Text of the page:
Read the full transcript on our blog.

If you would like to find out more about the show and the guests presented, you can follow us on Twitter here:

Jason Lemkin

Harry Stebbings

SaaStr

Brad Birnbaum

Nov 5, 2018

Jon Stein is the Founder & CEO @ Betterment, the online financial advisor built for people who refuse to settle for average investing. To date, Jon has raised $275m in VC funding with Betterment from the likes of Bessemer Ventures Partners, Menlo Ventures, Kinnevik and Francisco Partners, just to name a few. Prior to founding Betterment, Jon spent 4 years as a consultant at First Manhattan Consulting Group where he really honed his experience in working with banks and brokers including revitalizing a bank in Australia with the launch of a best-in-market auto-finance offering, resulting in 50% lift to revenue. As a result of his phenomenal success with Betterment Jon has won many awards including Fortune’s 40 Under 40.

In Today’s Episode We Discuss:

  • How Jon made his way into the world of startups and came to found democratize the world of investing with Betterment?
  • When does Jon believe is that critical moment when the founding team must hire their first employee? What is the right strategy to build the candidate pipe for hiring those first employees? Where does Jon see many go wrong here? What 1-2 questions does Jon always find the most enlightening to ask in the interview?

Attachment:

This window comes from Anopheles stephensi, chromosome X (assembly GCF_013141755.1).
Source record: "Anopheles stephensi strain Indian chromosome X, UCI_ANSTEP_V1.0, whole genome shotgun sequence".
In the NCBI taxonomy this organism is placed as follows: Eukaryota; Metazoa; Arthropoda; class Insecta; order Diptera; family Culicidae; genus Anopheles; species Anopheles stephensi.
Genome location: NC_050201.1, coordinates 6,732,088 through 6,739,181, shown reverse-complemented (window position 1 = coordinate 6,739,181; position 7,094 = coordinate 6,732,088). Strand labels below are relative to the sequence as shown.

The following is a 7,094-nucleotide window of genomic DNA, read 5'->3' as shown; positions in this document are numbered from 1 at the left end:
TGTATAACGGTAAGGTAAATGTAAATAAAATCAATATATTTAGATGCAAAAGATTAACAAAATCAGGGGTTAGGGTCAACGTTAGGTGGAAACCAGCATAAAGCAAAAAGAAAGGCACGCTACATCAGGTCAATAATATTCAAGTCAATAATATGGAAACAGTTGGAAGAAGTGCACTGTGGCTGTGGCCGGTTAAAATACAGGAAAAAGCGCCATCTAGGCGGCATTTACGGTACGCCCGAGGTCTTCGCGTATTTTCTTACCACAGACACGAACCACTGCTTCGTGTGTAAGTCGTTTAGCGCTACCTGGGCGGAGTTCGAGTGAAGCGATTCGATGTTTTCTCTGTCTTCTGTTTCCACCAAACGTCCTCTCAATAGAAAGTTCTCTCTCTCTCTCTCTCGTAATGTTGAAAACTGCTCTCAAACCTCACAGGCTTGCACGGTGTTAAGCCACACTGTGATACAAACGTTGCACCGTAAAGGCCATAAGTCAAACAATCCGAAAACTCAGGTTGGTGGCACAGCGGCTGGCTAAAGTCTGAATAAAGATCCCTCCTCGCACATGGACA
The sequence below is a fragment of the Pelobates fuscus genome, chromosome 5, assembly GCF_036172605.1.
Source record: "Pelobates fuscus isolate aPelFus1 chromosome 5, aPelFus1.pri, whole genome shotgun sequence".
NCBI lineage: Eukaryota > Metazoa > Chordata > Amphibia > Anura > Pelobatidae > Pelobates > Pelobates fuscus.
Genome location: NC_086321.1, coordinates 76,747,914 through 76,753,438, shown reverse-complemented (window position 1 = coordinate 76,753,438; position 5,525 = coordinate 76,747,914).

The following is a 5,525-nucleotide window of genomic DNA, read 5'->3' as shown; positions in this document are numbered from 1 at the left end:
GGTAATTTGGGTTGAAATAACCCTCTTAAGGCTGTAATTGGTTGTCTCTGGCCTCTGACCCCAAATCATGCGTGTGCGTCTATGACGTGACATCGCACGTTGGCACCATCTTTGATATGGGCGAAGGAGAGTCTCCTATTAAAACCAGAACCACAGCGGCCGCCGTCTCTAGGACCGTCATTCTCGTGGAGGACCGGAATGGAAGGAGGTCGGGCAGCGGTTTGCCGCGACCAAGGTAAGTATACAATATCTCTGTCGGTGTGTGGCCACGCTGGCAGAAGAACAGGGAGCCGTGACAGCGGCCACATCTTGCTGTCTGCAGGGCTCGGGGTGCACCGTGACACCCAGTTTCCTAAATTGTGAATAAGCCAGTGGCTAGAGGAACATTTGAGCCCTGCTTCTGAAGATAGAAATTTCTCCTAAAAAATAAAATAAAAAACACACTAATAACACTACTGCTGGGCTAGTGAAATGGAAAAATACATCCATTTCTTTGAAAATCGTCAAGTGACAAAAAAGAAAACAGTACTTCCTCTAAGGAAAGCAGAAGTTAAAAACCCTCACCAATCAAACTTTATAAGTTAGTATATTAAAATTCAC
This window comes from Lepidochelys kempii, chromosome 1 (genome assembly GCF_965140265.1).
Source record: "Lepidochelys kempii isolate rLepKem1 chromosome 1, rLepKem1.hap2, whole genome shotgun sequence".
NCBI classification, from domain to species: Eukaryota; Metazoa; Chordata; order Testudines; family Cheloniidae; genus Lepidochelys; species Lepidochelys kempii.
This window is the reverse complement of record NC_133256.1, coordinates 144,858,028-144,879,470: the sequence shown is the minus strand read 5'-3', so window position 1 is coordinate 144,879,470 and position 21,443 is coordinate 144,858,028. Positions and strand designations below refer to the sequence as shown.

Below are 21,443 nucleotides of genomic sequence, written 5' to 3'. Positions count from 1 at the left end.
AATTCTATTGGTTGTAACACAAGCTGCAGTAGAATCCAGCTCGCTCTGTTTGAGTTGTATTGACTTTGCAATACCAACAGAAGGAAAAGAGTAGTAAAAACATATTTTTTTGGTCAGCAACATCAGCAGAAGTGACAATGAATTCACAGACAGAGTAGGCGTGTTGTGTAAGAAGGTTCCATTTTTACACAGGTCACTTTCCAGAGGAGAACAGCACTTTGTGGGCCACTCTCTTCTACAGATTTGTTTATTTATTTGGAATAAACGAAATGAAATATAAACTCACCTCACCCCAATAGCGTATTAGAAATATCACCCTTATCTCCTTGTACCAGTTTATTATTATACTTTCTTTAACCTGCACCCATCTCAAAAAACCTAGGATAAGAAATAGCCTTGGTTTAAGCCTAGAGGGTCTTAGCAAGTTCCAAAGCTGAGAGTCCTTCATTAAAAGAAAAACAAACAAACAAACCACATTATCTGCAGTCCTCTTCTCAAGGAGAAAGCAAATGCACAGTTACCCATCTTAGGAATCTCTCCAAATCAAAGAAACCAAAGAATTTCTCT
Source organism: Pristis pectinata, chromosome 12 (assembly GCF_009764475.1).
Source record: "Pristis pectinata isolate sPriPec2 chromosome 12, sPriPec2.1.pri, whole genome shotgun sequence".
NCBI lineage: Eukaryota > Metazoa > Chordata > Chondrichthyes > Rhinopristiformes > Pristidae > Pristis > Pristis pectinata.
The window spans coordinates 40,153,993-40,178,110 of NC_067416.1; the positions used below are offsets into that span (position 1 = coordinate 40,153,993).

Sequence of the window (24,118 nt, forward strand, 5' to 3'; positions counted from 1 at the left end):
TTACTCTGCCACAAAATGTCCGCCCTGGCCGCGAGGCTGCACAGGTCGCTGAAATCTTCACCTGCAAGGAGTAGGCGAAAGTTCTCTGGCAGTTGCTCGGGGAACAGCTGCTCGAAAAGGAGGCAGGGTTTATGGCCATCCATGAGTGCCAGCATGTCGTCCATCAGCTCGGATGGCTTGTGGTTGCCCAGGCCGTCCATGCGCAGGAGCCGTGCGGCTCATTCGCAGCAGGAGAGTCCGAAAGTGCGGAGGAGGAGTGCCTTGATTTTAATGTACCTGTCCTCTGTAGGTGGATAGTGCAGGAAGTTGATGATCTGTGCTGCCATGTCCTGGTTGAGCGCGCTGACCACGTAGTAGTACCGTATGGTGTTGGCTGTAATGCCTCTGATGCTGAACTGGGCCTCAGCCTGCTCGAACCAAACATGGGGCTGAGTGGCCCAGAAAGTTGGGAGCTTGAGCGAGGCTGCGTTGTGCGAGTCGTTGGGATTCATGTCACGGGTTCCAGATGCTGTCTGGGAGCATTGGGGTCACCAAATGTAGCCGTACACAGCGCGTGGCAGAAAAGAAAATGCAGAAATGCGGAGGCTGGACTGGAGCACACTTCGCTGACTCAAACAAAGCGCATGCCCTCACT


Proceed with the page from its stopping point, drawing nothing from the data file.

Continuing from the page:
• Once hired, what have been some of Jon’s biggest lessons in terms of optimising the onboarding experience and the first 60 days? How has their process changed over time? How does Jon determine when a stretch candidate is a stretch too far? If so, what does Jon believe is the right way to let go of an individual?
  • What does Jon believe to be the 3 core roles of the CEO in any company today? From those, what has Jon found most challenging? What did he do to level up and overcome the challenges? How does Jon approach transparency with the team in delicate cases like fundraising and acquisition etc?
  • With the team and product in place, scale can occur, what are the 2-3 things that all companies need to focus on when product market fit has been achieved? How does Jon determine when is the right time to really put the pedal to the metal and scale?

Jon’s 60 Second SaaStr: